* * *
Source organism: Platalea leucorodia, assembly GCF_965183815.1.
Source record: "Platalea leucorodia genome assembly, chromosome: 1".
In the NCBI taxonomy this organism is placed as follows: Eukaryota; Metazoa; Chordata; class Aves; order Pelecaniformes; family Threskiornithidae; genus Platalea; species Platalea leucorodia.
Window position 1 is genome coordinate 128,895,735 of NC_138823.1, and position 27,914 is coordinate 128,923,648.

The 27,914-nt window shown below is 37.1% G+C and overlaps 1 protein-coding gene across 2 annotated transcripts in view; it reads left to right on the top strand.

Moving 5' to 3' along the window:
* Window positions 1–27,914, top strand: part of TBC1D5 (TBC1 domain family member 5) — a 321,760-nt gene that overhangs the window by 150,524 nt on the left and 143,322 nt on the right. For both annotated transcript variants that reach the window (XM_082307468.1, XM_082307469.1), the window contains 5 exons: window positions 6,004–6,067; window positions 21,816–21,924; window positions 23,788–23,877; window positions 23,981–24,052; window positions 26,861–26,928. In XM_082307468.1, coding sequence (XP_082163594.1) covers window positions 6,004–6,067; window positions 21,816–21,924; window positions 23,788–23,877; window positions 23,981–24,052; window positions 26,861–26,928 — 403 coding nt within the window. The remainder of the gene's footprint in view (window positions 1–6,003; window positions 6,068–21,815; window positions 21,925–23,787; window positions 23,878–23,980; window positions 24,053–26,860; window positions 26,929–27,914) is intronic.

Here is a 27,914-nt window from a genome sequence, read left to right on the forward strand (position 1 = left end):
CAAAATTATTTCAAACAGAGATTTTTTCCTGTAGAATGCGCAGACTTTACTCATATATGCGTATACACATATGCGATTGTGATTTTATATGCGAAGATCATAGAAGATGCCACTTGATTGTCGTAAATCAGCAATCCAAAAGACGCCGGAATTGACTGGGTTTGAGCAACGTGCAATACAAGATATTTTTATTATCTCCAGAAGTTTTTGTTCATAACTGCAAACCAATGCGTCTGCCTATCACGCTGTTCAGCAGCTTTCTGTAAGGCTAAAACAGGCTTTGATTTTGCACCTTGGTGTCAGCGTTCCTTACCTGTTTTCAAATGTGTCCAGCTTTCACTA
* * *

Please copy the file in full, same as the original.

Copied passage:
Source organism: Platalea leucorodia, assembly GCF_965183815.1.
Source record: "Platalea leucorodia genome assembly, chromosome: 1".
In the NCBI taxonomy this organism is placed as follows: Eukaryota; Metazoa; Chordata; class Aves; order Pelecaniformes; family Threskiornithidae; genus Platalea; species Platalea leucorodia.
Window position 1 is genome coordinate 128,895,735 of NC_138823.1, and position 27,914 is coordinate 128,923,648.

The 27,914-nt window shown below is 37.1% G+C and overlaps 1 protein-coding gene across 2 annotated transcripts in view; it reads left to right on the top strand.

Moving 5' to 3' along the window:
* Window positions 1–27,914, top strand: part of TBC1D5 (TBC1 domain family member 5) — a 321,760-nt gene that overhangs the window by 150,524 nt on the left and 143,322 nt on the right. For both annotated transcript variants that reach the window (XM_082307468.1, XM_082307469.1), the window contains 5 exons: window positions 6,004–6,067; window positions 21,816–21,924; window positions 23,788–23,877; window positions 23,981–24,052; window positions 26,861–26,928. In XM_082307468.1, coding sequence (XP_082163594.1) covers window positions 6,004–6,067; window positions 21,816–21,924; window positions 23,788–23,877; window positions 23,981–24,052; window positions 26,861–26,928 — 403 coding nt within the window. The remainder of the gene's footprint in view (window positions 1–6,003; window positions 6,068–21,815; window positions 21,925–23,787; window positions 23,878–23,980; window positions 24,053–26,860; window positions 26,929–27,914) is intronic.

Here is a 27,914-nt window from a genome sequence, read left to right on the forward strand (position 1 = left end):
CAAAATTATTTCAAACAGAGATTTTTTCCTGTAGAATGCGCAGACTTTACTCATATATGCGTATACACATATGCGATTGTGATTTTATATGCGAAGATCATAGAAGATGCCACTTGATTGTCGTAAATCAGCAATCCAAAAGACGCCGGAATTGACTGGGTTTGAGCAACGTGCAATACAAGATATTTTTATTATCTCCAGAAGTTTTTGTTCATAACTGCAAACCAATGCGTCTGCCTATCACGCTGTTCAGCAGCTTTCTGTAAGGCTAAAACAGGCTTTGATTTTGCACCTTGGTGTCAGCGTTCCTTACCTGTTTTCAAATGTGTCCAGCTTTCACTA